The free speech debate within Beloit College faculty
On Sept. 23, Attorney General Jeff Sessions was invited to speak at Georgetown University’s Law school, despite rampant protests from student activists. Scheduled to speak on what he called a “recommitment to free speech on college campuses,” Sessions was met with backlash from the student body. His appearance at Georgetown once again raised a commonly asked question. Should higher educational institutions allow conservative figures to speak on campus when faced with student opposition?
In the Beloit College community, a similar debate has split the college faculty.
Such student protests against conservative speakers are not uncommon. In February, alt-right blogger Milo Yiannopoulos’ speech in University of California-Berkeley, was canceled because of mass protests and violence on campus . In May, a group of Notre Dame students walked out of their own graduation as Vice President Mike Pence gave the commencement address.
This debate has been examined since the start of this semester at Beloit. There have been several panel discussions in Richardson Auditorium, which have fueled contentious arguments about freedom of speech on campus between the faculty members.
“Freedom of Speech is vital to liberal democracy” says John Rapp, a professor of Beloit’s Political Science department since 1986. “Therefore, I believe if a student organization on our campus invites conservative speakers to speak, we should tolerate it.”
Many younger faculty members strongly disagreed with him. Shadee Malaklou, Assistant Professor in the Critical Identity Studies department, took a far different stance. After pointing out Beloit’s long-standing commitment to be anti-racist, she explained that “It’s dangerous to allow conservative speeches that are hateful, or that generate hate, in our campus. The persons who should be charged with making this decision should include a committee made up of socially conscious faculty, students, and staff.” Professor Malakou also stated that if there was such a committee in charge of the vetting, then alt-right speakers wouldn’t be able to speak even if a student organization invited them.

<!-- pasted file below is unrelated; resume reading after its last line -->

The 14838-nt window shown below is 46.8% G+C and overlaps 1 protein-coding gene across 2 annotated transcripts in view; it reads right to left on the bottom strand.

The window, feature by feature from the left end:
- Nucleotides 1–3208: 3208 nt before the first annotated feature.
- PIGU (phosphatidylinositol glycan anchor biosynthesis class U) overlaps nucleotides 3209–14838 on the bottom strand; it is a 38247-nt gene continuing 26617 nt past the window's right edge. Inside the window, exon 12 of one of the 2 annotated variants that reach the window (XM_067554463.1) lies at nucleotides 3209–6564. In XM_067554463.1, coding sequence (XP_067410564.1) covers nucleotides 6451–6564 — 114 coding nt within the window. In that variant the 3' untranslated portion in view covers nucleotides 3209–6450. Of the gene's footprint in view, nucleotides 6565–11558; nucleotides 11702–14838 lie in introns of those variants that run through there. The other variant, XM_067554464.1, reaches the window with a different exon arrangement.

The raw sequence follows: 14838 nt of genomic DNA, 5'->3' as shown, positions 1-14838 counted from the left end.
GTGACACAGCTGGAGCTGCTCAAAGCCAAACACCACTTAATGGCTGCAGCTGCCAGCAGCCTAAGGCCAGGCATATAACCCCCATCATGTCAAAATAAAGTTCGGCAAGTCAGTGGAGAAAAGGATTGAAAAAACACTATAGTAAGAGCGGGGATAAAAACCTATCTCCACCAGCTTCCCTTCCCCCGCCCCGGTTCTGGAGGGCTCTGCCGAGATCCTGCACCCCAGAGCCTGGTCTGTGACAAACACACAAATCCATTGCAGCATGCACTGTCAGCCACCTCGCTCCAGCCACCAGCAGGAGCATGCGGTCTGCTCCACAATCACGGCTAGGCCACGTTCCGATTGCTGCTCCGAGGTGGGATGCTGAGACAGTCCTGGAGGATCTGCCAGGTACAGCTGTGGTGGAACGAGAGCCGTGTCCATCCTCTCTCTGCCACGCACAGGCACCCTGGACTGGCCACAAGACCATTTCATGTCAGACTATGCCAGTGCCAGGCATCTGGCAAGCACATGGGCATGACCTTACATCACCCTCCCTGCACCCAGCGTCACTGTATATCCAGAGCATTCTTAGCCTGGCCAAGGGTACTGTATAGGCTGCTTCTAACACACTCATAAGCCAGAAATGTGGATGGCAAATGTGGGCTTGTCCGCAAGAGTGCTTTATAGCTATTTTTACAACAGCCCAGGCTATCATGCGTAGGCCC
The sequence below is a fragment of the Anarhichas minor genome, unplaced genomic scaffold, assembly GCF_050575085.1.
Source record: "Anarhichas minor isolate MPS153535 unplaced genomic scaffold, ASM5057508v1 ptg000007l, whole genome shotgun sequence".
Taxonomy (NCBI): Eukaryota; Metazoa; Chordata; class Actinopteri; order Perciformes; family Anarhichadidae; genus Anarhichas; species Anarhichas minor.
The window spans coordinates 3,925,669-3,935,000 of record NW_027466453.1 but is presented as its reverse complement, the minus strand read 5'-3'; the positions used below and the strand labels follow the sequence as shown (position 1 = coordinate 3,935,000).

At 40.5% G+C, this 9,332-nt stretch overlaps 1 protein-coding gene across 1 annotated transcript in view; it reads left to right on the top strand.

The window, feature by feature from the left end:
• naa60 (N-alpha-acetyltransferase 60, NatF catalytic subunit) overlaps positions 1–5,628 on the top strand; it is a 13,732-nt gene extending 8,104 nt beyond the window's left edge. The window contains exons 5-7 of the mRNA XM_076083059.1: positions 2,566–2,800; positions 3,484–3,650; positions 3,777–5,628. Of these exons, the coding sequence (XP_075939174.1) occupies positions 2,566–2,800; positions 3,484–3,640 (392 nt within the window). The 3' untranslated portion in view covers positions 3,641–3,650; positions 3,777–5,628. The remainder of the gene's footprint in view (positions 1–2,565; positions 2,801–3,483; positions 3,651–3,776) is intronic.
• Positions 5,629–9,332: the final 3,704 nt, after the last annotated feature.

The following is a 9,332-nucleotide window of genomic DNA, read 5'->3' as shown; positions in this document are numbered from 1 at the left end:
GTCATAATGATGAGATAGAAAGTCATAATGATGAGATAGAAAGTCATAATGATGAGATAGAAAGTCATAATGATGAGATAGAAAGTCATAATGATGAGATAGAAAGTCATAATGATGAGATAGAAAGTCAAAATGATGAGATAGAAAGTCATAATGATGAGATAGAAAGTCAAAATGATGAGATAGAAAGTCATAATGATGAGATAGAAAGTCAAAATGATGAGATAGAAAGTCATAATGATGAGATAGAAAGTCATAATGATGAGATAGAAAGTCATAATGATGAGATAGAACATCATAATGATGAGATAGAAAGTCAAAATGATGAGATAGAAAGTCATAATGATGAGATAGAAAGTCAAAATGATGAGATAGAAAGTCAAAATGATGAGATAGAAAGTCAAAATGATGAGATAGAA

Rapp sees such screening processes differently.
“It is gonna be either a majority silencing the minority, or a ruling minority, whose members regard themselves as the vanguards of the others, silencing the majority,” Rapp said, pointing out the danger of what he described as censorship. “If the majority, or the ruling minority, can shut down this kind of speech, it’s possible that another majority can shut down other speeches.”
A new faculty member, Assistant Professor Philip Chen of the Political Science Department, believed that there is no actual crisis of free speech in college campuses across the United States.
Citing an article on Forbes, “the crisis of free speech is largely manufactured by the right-wing media and donors who paid for their visits and speeches,” Chen said. On the contrary, he believes that “colleges in this country, certainly including Beloit, are open to different political opinions.”
Rapp agreed with Chen that the conservative news outlets and donors’ framed such controversies incorrectly. “Therefore, if we are not letting them speak,” he explained, “we will be [playing by their rules].”
“We can still be open to ideas but [at the same time be] anti-racist, by exposing the hateful and ridiculous words those Nazis are going to say,” Rapp said. “By censoring speeches, we are essentially abandoning hope for a liberal democracy.”